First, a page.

One of my favourite packed lunches is a salad of sweet potato, goats cheese and beetroot, so with these items in abundance today, I pick some up. If they can be so delicious in a salad, imagine what taste explosion could occur in a single pinxto mouthful. Crikey. I can’t resist the temptation of the figs either and decide I will make, what have become known in my house, as “fig kisses”. Sadly I did not create these sensations, Rachel Khoo did, but surely it’s not cheating if I remember the recipe and adapt it?? Into my bag they go, along with some juicy tomatoes, a jewel coloured pomegranate and a big bunch of coriander. Phew, I’m ready for lunch!
Love them or hate them, oysters have a special place in my heart. Ever since I had my first taste three years ago on a beach in Cancale, I have loved the adrenaline rush you get when you knock one back. Honestly, trust me. When I see a lone table at the fishmonger in the covered market, offering a selection of their oysters, I need little persuasion. La Maree Beauvau was opened in 1998 by Mr and Mrs Durains, and is a very special establishment offering an array of delicious sea treasures, from shellfish to sushi. I order the Assiette Decouverte No2, which consists of 2 Fines de Claires, 2 Normandes and 2 Bretonnes, all to be washed down with a glass of Sancerre. The cold air and recent rain shower seems to make them more delicious as the taste of the sea is all the more present. Parfait!
Cooking lots of small dishes can often be more time consuming, so I get organised in good time. I love the taste of fresh coriander at the moment, so I decide to make a simple coriander and tomato salad, which can almost pass as a chunky salsa. This dash of freshness will be a nice refresher in the midst of the more rich offerings. I prepare the fig kisses next, chopping off the stalk and cutting a little “x” into the top, before sliding a small slab of Neufchâtel cheese into the cross. I would usually bake these in the oven until they melt and ooze into a sort of gooey oblivion, but sans grill, I will endeavour to create a similar effect in the pan, with a splash of raspberry infused red wine vinegar. Oh my. I sprinkle them with a little brown sugar and chopped walnuts, and leave them aside.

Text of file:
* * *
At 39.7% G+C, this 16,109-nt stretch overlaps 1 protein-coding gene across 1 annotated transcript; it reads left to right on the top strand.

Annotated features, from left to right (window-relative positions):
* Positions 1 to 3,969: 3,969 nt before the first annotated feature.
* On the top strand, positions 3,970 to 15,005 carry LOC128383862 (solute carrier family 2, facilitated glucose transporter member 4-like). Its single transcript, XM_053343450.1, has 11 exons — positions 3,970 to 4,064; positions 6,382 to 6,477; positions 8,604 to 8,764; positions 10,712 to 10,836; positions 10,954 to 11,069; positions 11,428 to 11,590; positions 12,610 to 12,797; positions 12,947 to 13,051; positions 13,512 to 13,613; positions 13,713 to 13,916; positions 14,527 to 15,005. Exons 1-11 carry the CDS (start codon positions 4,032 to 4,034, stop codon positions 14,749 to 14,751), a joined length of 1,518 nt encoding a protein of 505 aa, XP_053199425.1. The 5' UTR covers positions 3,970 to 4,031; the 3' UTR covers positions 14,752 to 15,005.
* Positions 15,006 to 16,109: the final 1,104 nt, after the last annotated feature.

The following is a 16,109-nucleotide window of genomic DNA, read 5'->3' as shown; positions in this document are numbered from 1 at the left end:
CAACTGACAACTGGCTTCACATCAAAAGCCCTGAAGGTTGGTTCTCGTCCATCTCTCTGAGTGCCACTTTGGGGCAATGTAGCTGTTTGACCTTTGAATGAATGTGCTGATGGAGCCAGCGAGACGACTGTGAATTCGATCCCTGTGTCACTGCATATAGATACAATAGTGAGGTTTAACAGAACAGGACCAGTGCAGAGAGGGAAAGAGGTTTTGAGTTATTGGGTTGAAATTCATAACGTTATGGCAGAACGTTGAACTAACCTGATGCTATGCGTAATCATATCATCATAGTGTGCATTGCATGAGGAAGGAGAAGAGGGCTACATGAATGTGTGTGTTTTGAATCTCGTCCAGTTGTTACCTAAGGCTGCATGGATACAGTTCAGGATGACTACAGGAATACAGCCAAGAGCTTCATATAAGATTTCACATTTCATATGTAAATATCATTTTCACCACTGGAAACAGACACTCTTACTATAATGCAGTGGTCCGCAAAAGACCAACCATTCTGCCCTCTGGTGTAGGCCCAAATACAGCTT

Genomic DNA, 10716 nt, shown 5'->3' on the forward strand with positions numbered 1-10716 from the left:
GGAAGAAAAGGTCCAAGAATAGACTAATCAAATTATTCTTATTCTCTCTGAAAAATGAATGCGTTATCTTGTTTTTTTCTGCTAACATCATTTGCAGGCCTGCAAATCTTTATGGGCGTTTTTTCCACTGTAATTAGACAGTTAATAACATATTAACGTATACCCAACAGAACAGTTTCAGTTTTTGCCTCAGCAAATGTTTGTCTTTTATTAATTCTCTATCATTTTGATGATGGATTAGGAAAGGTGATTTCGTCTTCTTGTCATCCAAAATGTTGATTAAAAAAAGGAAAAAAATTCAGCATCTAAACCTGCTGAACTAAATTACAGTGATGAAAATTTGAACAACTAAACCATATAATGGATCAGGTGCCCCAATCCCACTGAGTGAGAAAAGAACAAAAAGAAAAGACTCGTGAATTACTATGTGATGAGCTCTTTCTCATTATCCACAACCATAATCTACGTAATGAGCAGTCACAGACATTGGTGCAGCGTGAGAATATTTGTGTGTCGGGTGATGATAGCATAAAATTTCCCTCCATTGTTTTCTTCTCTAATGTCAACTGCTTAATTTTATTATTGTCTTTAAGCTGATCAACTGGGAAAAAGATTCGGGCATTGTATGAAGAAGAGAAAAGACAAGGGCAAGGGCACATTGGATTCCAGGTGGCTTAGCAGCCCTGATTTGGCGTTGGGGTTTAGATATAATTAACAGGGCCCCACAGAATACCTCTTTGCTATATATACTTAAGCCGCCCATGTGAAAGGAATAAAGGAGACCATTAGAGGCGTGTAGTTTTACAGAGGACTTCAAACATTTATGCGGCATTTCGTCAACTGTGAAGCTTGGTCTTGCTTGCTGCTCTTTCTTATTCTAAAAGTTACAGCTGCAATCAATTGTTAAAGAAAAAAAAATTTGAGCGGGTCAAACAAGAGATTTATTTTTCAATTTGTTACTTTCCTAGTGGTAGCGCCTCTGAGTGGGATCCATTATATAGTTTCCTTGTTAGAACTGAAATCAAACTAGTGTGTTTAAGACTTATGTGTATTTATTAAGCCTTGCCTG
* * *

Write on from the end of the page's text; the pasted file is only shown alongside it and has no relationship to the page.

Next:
The sweet potatoes have been parboiling while I tend to the figs and now they are just nicely softened and ready to be cut into orange disks. I fry the disks for a few minutes on each side while the beetroot cooks to purple perfection. The beetroot eventually becomes corresponding disks to sit atop the sweet potato, covered with a generous wedge of goats cheese and a pomegranate hat to complete the look! Now, all that’s left to do is cut the baguette!
After much feasting, Clem reveals a decadent dessert: three dreamy, pastel éclairs from local boulangerie extraordinaire, Hure. I must admit, that while I can eat a dozen oysters without batting an eyelid, I’m a little irked by cream. Well, this is not the case tonight, as I am transported to patisserie heaven with one mouthful of the creamy, flaky éclair.
My Paris Market Challenge has come to an end on a gastronomic high. It has been a fantastic adventure, and one which will be continued until I have cooked my way through each and every Paris market, big and small! But until then, I will continue to eat my way through the markets of London and further afield, sharing my culinary triumphs and mishaps along the way!